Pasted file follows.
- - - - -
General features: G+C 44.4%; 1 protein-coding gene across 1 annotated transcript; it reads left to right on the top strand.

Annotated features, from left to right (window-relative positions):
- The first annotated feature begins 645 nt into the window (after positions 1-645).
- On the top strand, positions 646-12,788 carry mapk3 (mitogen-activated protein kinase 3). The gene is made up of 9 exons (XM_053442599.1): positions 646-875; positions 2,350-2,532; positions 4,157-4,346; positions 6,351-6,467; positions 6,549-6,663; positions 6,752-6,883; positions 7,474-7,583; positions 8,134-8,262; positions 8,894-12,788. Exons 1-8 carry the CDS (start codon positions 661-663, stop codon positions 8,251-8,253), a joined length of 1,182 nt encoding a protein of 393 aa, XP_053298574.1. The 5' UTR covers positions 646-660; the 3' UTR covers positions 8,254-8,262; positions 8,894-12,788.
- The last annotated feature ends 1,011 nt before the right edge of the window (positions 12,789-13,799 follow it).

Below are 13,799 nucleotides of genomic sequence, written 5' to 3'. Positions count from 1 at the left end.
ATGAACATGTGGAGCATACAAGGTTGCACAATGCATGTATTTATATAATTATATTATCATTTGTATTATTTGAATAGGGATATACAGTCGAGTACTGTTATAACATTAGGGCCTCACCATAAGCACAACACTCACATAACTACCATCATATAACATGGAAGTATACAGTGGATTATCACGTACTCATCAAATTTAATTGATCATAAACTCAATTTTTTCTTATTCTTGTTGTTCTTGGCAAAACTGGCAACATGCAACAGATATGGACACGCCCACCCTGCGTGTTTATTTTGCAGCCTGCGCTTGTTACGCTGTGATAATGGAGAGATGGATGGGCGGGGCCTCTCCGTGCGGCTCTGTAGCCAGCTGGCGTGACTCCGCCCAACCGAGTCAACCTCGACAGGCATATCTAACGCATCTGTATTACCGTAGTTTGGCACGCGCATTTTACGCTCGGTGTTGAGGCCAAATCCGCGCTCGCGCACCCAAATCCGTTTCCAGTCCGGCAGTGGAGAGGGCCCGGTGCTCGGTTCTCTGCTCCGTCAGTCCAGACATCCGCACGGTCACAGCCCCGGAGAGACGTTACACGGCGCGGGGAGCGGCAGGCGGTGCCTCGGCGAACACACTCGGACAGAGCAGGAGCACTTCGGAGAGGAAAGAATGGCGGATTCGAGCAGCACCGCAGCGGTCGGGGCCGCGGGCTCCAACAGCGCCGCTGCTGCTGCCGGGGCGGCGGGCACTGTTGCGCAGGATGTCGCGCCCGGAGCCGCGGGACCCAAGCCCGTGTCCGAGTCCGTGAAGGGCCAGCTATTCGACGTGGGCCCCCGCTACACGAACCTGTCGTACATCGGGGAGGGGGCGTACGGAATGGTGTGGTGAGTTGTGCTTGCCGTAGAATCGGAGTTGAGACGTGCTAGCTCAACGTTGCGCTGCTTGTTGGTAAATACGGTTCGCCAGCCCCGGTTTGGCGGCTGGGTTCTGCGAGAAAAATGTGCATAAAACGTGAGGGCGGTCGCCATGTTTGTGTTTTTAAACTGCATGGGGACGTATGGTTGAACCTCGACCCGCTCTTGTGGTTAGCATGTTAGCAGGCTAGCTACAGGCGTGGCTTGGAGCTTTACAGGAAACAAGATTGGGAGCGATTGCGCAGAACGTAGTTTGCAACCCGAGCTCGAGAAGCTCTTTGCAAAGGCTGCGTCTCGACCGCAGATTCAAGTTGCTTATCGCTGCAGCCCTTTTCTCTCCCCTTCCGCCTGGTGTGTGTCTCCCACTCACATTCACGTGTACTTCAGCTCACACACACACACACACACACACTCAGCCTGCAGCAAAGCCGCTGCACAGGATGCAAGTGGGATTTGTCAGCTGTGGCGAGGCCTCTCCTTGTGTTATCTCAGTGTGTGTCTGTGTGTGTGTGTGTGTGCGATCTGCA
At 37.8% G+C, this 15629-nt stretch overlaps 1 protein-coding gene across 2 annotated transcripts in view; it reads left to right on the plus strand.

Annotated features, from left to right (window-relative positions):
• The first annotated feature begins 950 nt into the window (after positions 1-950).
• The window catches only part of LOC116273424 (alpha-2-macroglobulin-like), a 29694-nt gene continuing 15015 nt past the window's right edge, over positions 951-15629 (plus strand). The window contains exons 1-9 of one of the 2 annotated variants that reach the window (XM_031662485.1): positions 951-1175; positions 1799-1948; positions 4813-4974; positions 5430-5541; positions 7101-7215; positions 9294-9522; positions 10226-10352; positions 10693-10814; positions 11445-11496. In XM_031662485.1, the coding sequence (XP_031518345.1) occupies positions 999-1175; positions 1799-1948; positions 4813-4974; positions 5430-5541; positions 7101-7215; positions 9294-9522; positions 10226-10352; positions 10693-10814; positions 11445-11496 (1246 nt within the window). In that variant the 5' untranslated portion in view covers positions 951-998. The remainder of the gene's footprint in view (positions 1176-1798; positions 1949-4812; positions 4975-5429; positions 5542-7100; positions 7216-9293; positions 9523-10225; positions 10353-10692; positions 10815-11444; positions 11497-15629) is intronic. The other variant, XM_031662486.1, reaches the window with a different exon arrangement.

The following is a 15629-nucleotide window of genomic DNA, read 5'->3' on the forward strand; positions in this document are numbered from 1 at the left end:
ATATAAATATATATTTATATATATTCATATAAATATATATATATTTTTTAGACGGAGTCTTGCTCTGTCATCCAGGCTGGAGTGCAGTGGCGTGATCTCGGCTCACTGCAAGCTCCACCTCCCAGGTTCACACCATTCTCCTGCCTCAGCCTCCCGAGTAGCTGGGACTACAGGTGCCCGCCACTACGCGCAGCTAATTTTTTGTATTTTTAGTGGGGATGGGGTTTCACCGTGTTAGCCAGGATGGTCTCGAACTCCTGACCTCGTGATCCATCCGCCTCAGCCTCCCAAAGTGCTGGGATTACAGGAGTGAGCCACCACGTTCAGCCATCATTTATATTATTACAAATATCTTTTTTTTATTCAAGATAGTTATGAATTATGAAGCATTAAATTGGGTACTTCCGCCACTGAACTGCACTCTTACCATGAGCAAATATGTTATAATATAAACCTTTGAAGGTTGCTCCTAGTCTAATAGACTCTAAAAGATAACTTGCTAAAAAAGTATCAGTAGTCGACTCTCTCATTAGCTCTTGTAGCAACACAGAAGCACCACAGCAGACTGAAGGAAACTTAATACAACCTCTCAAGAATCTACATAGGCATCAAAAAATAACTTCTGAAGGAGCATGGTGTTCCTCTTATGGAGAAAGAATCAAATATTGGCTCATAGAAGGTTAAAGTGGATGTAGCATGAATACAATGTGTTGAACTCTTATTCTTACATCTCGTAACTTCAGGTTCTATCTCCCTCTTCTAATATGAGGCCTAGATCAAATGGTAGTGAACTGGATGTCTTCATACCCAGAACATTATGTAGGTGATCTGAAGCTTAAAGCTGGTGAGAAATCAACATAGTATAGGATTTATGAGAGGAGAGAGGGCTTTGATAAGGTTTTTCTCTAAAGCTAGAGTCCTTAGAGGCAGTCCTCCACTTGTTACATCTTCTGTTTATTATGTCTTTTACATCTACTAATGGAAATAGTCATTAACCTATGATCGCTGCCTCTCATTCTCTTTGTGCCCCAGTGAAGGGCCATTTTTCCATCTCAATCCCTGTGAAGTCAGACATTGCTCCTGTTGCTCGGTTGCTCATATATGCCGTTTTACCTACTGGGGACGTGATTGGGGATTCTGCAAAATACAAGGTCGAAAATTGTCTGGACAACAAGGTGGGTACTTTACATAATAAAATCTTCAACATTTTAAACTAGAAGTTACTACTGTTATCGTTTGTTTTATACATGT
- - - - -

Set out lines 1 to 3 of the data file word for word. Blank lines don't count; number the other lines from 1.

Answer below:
General features: G+C 44.4%; 1 protein-coding gene across 1 annotated transcript; it reads left to right on the top strand.

Annotated features, from left to right (window-relative positions):
- The first annotated feature begins 645 nt into the window (after positions 1-645).